UPDATE (late 2007): the article is outdated. Read THIS instead.
(end of update, original article follows)
Midlets are widely known for mobile phone users because a wide variety of games, chatter applications (for example, Internet Relay Chat clients), Web browsers (for example, the excellent Opera Mini), Google Maps cients (for example, Mobile GMaps) etc. are available in a cross-platform midlet form.
I always receive a lot of midlet-related questions (see for example this and this threads; note that they're a bit old and, therefore, do not have the most up-to-date information); this is also why I've decided to write an all-in-one article on all the midlet-related questions. (Needless to say, this article is the first generic, practical overview ever written on this question.)
Opera Mini, the best, free Midlet-based Web browser itself is certainly a reason for learning to run midlets on PPC's. While a bit simple and incapable at the first blick (for example, there's absolutely no support for selecting text and copying it to the clipboard â€“ in this respect, it's like the Thunderhawk browser, which doesn't allow for any kind of such functionality either), you'll soon learn to love to use Opera Mini on your Pocket PC because:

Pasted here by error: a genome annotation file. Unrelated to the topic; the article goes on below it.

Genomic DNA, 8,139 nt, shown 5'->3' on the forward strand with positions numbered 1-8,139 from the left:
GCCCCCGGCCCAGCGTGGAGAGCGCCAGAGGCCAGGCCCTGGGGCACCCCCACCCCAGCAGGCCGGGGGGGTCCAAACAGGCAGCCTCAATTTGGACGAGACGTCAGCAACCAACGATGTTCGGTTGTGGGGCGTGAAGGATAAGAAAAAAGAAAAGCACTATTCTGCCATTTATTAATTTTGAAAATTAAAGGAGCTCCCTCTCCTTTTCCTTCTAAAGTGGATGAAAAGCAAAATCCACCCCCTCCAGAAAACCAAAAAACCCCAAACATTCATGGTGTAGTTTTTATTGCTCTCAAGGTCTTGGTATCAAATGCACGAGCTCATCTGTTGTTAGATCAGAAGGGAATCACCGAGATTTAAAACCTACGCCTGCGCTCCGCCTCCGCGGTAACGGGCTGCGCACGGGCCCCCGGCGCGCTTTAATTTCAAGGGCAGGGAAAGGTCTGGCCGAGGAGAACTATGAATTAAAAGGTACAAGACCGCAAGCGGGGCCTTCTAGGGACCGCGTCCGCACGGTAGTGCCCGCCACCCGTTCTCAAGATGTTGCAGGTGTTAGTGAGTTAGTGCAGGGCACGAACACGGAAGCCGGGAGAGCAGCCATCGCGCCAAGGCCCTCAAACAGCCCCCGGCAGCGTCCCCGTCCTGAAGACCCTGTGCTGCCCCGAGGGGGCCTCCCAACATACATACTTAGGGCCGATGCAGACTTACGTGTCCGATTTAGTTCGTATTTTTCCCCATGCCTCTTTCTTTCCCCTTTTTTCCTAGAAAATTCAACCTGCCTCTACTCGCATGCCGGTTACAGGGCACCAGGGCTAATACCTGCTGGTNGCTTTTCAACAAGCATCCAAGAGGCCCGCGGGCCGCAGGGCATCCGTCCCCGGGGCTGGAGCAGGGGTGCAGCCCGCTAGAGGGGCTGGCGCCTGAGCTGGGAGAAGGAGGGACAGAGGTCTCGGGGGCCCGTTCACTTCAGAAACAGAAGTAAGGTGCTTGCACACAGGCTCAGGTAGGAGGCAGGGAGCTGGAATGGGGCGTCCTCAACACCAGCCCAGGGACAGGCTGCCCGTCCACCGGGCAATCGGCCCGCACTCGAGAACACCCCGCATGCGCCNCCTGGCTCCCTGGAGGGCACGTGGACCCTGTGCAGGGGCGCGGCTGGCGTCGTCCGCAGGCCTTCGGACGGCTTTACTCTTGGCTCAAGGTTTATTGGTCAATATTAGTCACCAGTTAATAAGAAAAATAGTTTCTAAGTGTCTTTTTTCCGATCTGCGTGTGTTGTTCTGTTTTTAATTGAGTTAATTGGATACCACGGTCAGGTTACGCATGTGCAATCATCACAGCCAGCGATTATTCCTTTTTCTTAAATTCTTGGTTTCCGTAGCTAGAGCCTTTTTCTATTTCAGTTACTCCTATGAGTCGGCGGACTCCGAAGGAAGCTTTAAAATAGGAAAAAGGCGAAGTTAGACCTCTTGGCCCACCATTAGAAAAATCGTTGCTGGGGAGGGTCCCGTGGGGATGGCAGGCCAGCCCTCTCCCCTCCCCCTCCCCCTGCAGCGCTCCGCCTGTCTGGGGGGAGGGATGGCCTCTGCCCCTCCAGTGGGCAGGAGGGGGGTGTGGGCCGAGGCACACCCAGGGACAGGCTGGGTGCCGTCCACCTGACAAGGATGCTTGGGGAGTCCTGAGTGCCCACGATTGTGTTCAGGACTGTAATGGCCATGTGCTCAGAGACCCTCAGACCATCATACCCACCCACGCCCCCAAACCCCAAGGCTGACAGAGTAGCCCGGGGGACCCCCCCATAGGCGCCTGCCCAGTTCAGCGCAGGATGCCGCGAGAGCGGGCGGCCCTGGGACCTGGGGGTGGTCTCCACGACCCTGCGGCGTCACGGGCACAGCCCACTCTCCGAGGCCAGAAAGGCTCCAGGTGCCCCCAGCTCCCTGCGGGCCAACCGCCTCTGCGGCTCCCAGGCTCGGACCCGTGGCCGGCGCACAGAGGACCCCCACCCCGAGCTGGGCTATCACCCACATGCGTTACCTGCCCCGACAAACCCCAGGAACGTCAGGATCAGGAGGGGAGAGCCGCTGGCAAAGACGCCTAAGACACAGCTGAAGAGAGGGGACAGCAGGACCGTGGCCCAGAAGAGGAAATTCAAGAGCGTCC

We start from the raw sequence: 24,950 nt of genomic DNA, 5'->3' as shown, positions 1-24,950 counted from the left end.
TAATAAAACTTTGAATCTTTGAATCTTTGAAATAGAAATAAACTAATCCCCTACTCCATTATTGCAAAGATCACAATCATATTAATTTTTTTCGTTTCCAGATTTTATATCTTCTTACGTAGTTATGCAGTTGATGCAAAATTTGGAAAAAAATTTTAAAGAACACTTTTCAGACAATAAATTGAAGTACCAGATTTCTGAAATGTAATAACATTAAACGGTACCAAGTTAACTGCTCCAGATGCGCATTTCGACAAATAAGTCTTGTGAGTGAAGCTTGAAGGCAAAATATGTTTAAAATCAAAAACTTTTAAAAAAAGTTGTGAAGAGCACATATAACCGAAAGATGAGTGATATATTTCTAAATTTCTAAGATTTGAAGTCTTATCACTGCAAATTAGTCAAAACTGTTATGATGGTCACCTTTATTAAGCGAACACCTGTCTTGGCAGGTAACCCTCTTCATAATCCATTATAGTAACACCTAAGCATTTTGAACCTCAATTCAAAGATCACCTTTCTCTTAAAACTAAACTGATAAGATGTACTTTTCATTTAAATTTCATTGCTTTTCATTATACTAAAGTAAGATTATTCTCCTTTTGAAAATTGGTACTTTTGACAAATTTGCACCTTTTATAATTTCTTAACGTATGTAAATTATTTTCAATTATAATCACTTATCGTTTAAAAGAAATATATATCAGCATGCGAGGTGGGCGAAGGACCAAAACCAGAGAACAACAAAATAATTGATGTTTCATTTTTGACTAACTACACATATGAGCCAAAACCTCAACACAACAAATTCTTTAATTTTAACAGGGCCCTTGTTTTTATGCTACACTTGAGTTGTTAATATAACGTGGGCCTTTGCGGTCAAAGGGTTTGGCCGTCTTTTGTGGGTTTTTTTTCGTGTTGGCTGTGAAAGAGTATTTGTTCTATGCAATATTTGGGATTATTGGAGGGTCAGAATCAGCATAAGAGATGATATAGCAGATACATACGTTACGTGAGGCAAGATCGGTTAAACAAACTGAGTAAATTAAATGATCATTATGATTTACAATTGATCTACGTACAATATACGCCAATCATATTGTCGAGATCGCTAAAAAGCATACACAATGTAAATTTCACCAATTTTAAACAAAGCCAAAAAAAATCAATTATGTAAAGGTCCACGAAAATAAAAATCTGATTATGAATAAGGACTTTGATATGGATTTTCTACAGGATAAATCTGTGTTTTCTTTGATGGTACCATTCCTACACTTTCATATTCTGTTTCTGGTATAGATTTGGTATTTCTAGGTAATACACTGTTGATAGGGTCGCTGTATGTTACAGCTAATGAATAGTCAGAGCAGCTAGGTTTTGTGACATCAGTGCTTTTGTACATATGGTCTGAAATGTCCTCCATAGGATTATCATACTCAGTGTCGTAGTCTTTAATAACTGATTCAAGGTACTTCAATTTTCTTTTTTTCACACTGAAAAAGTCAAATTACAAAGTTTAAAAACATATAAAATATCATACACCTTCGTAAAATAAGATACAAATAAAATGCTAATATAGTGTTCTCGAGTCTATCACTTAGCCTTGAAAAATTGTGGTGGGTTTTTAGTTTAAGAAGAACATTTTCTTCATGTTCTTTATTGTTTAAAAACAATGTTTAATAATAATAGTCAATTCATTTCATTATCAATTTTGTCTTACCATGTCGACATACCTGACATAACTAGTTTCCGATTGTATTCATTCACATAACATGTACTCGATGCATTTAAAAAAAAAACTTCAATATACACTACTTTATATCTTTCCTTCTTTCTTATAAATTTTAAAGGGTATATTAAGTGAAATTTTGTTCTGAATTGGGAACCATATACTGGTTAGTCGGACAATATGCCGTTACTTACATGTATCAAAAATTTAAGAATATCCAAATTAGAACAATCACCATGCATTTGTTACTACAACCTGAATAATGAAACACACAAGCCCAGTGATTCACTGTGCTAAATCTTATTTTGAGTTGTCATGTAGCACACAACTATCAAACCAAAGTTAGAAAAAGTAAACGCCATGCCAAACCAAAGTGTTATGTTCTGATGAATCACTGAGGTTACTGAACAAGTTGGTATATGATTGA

New Versions of Fastest, WM5-compliant, Pocket Internet Explorer applet plugin-enabled Java Virtual Machine, CrEme, out!
EDIT at 01-29-2006: Please note that I've made Jeode work under WM5 in the meantime and also found out that version 0.0.50.45 (as opposed to the latest, 0.0.50.50 one) does work under WM5. Scroll down for the new section added at 01-29-2006 to read the story! I didn't have the time to completely rewrite the entire article.
My latest investigations concerned running Java applets and applications under the latest Windows Mobile version, WM5. As one of the most important Java applications to run on the Pocket PC is Toonel, the best, free bandwidth usage reduction tool for the Pocket PC (please read this blog entry on it), I've also given it special attention, compliance-wise.